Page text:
Individual Mentorship Assignment
My individual mentoring conversation with Ryan was very rewarding. First, we continued our discussion from last time about the importance of developing professional soft skills. We talked about these skills and “best practices” for someone entering at a company specifically at the entry level. Ryan gave advice about email etiquette, including the use of white space and bullets. He stressed the importance of quickly get to the point in such business communications. Another key point Ryan highlighted is to write an email with a specific audience in mind. He gave an anecdote about the time he as recognized by a senior partner for writing a particularly good email. This really stuck with me, as knowing your audience is a key theme throughout business communications, whether in an email, in a casual meeting, or in a pitch (like the one we gave for our class).
Another key piece of advice Ryan gave me was not to take the first job offer I get simply because it is a job offer. This piece of advice really sticks with me because I am still figuring out what I want to do after graduation. I started interning at Citi the summer after my sophomore year, received a return offer, and am working there again this summer with the expectation of getting a full time offer. Ryan’s advice is really making me evaluate what kind of full-time opportunity I want to pursue, as I know I should not return to Citi just because it is a secure and stable job.
Another key point Ryan and I discussed is networking. He recommended using the Duke alumni database to find people to reach out to at companies you are interested in. Ryan gave a lot of advice on how to conduct an informational interview. Because professionals are limited in time, he said to choose insightful and robust questions to ask, rather than questions that could be answered from a simple Google search. We also talked about what to learn before the interview, and how to convey that you did your research in your questions. For example, he suggested asking how a specific current event will potentially impact the company in the future.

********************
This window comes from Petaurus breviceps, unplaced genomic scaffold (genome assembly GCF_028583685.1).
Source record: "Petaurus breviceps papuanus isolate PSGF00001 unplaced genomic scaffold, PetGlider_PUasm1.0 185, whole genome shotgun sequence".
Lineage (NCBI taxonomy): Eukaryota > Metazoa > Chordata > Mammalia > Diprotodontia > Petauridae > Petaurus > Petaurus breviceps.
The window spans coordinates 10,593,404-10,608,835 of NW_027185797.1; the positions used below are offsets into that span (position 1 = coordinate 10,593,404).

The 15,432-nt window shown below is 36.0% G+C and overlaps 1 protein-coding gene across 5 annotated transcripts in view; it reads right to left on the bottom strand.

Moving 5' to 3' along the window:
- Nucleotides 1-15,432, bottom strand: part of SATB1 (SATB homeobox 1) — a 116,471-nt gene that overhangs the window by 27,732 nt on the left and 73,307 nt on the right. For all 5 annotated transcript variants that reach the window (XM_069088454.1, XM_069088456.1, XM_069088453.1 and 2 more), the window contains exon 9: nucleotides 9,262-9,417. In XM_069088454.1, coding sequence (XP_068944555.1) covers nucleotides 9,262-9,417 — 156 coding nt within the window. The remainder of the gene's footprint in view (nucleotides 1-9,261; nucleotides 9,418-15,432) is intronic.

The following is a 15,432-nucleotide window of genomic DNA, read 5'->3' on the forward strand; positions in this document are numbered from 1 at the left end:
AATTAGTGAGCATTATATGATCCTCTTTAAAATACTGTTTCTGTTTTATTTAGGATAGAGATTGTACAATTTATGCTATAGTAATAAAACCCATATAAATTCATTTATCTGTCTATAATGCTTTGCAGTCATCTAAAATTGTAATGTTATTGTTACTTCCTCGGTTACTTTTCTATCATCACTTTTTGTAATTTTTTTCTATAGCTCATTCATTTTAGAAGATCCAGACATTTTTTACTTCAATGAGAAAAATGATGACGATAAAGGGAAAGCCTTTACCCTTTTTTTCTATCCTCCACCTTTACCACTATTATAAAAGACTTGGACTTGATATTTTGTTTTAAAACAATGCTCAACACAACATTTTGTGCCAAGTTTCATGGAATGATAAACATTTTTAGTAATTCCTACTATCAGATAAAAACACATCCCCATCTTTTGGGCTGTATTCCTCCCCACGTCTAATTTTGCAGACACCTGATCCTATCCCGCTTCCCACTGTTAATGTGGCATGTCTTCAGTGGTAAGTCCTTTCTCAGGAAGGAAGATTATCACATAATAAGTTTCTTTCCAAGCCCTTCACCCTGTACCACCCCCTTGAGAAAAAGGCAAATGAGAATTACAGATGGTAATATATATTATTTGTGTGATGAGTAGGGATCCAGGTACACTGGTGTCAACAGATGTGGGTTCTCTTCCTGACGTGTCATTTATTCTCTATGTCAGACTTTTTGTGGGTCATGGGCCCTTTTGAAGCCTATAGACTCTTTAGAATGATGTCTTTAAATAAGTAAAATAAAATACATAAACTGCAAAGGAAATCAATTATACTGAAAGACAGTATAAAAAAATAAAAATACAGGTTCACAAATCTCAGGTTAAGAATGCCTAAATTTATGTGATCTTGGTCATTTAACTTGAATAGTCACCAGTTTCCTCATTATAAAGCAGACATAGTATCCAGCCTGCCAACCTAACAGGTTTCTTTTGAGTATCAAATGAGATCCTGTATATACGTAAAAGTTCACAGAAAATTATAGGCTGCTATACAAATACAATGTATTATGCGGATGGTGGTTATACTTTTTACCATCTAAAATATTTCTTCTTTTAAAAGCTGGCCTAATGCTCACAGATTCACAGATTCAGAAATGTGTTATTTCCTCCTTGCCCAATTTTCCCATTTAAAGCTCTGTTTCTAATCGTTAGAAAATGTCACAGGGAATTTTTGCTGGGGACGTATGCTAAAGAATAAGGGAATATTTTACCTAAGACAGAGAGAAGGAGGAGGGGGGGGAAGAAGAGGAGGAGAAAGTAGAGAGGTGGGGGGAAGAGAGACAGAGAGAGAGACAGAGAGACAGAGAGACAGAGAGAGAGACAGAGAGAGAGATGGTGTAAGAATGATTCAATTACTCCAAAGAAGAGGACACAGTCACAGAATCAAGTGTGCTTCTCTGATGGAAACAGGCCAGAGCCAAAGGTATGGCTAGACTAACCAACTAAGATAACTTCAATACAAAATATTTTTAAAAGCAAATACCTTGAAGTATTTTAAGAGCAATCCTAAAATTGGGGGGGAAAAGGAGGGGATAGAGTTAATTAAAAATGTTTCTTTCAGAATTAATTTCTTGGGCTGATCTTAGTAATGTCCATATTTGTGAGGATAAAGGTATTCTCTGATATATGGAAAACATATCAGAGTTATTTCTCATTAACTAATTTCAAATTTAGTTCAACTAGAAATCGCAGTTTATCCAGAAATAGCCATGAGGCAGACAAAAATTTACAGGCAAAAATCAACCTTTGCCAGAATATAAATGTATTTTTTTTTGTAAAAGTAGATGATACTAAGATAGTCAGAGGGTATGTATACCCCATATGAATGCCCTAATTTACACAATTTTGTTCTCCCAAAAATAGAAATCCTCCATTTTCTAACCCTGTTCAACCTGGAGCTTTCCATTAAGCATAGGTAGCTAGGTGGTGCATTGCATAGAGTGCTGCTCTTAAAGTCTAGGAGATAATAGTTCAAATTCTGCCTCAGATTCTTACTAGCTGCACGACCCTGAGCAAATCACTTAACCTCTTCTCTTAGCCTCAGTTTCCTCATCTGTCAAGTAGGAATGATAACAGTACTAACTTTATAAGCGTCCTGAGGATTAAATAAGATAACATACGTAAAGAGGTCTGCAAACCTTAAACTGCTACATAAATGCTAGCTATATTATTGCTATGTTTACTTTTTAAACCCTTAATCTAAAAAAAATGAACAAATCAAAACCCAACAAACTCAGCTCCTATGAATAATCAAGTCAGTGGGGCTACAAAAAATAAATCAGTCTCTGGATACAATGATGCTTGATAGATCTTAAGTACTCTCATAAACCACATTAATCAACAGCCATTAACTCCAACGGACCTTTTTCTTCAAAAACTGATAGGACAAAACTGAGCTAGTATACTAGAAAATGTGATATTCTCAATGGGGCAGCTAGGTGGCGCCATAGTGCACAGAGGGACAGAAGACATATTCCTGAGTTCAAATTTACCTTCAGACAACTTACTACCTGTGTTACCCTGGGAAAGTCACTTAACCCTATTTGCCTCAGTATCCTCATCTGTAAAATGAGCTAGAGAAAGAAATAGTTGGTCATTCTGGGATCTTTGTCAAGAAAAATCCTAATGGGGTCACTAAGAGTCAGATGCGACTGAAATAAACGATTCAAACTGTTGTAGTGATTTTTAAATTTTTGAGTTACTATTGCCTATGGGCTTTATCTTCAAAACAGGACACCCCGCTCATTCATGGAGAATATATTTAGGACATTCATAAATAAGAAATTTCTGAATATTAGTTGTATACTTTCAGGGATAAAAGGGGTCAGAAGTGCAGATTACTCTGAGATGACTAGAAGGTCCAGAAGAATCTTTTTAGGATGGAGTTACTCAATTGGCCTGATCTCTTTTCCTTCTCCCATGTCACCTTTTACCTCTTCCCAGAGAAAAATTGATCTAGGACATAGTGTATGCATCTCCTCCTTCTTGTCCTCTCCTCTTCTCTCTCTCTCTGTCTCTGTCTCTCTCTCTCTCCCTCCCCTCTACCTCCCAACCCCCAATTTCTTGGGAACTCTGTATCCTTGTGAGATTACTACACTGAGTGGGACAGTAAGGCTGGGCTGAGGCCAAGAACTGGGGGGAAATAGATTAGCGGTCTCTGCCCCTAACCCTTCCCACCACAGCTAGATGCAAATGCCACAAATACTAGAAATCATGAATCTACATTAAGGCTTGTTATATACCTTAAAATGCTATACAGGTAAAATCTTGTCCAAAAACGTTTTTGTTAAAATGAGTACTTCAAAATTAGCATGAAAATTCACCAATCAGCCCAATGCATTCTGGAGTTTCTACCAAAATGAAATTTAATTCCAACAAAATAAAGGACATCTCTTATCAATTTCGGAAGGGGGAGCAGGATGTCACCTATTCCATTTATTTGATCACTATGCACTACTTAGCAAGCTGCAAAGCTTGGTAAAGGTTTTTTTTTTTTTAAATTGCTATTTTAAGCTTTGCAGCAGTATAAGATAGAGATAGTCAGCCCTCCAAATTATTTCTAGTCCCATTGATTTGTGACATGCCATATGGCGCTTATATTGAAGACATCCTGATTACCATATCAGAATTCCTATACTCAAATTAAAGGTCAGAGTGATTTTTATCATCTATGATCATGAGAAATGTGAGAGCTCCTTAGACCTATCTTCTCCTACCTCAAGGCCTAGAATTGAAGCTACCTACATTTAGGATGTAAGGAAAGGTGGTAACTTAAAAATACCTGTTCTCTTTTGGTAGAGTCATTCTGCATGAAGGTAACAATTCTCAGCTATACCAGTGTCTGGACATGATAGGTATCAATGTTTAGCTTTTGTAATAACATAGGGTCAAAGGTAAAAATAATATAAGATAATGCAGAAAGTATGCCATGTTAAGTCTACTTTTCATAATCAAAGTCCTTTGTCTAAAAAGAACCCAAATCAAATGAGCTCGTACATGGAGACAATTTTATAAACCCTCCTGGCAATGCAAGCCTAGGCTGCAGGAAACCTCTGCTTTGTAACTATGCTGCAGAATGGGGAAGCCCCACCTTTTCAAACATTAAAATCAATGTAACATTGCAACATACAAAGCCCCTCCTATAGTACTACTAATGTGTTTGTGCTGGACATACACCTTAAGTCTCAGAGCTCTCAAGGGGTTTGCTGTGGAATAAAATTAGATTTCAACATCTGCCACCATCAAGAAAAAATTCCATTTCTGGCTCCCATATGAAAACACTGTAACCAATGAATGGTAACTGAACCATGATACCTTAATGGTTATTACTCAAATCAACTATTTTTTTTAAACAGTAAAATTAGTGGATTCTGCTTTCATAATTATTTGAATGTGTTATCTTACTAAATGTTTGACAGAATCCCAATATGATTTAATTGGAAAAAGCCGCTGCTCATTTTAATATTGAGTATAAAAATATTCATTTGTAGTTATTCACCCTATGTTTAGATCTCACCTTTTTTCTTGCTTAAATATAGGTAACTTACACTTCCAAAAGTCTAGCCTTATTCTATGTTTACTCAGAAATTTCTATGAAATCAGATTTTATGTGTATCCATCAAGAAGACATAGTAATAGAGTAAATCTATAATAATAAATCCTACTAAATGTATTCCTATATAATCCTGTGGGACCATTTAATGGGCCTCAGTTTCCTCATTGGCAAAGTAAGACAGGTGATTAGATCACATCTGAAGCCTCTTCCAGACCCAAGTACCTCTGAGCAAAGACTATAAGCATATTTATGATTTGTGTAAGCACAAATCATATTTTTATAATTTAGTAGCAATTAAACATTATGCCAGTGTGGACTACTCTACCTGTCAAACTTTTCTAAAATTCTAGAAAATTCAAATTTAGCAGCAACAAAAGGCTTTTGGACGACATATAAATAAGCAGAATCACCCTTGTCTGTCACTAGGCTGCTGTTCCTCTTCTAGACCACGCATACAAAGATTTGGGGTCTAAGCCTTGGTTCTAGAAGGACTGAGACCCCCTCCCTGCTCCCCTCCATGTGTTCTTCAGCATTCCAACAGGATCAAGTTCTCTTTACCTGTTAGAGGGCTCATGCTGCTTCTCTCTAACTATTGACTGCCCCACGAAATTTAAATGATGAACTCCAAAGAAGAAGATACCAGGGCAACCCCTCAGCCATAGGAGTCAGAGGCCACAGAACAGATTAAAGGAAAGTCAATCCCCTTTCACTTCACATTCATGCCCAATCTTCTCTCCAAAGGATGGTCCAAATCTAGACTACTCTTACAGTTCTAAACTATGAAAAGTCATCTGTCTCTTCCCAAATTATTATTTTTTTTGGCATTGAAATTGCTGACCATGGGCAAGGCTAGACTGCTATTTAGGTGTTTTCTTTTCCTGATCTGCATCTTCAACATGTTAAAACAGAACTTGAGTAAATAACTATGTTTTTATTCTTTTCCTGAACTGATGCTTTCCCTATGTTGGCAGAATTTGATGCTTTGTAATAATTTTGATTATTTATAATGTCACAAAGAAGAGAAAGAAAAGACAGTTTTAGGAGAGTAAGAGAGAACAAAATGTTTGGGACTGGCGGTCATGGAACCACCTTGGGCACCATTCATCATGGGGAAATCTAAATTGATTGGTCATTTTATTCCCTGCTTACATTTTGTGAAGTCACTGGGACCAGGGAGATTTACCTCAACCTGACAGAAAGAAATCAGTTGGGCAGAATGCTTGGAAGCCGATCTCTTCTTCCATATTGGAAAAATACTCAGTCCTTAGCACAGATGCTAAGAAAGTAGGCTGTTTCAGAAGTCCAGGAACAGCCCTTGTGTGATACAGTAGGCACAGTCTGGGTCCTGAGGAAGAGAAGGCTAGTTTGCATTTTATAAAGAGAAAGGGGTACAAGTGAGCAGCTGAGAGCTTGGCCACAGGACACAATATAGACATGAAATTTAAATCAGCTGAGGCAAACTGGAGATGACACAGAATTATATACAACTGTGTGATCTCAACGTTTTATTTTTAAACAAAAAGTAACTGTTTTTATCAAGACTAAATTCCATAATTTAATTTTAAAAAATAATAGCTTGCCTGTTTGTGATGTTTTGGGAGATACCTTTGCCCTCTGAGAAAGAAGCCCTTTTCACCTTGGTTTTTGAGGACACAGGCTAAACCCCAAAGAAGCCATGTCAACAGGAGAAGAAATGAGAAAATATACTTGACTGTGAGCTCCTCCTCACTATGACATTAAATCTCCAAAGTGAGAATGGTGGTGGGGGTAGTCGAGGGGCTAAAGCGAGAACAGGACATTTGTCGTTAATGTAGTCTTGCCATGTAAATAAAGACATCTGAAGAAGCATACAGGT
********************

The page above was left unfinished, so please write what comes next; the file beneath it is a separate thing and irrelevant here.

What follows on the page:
Ryan and I also discussed how innovation and entrepreneurship fits within a consulting career. I was very interested in why Ryan chose to go into consulting, as I myself am interesting in consulting as a career path. Ryan said that it was a logical choice because it fit with his list of “wants”, which were to work with smart people, to travel, and to solve different problems every day. This also led to our discussion of how to be innovative within a large company. Ryan said that his company, Huron, is large enough where they have some things figured out but not everything is too structured. He compares this to other larger consulting where there is less opportunity to be innovative because they have certain restrictions, such as required templates for PowerPoints. While working at a smaller firm might give you less resources, it gives you creative freedom to be innovative.
This discussion helped me further framed and interests in innovation and entrepreneurship by helping me to understand how to be innovative regardless of your career path. I always believed that developing an innovation and entrepreneurship skillset was important regardless of if I will ever work for a startup or start my own company. I want to be able to leverage this skillset no matter where my professional career leads. Knowing that I can still use the skills I have developed through I&E in a larger company helps me in thinking more about my long-term career goals. While there may not be a lot of space for creative innovation at the largest and most established firms, there can still be room for innovation at non-startups. While being a social entrepreneur is a long-term career goal of mine, this takes off some of the pressure to work at a startup right out of college. I am starting to become more interested in working at larger institutions like the World Bank and the IMF, and realize that I can be innovative at these companies while further gaining valuable experiences and skills that will serve me in my long-term goal of being an entrepreneurial in the social sector.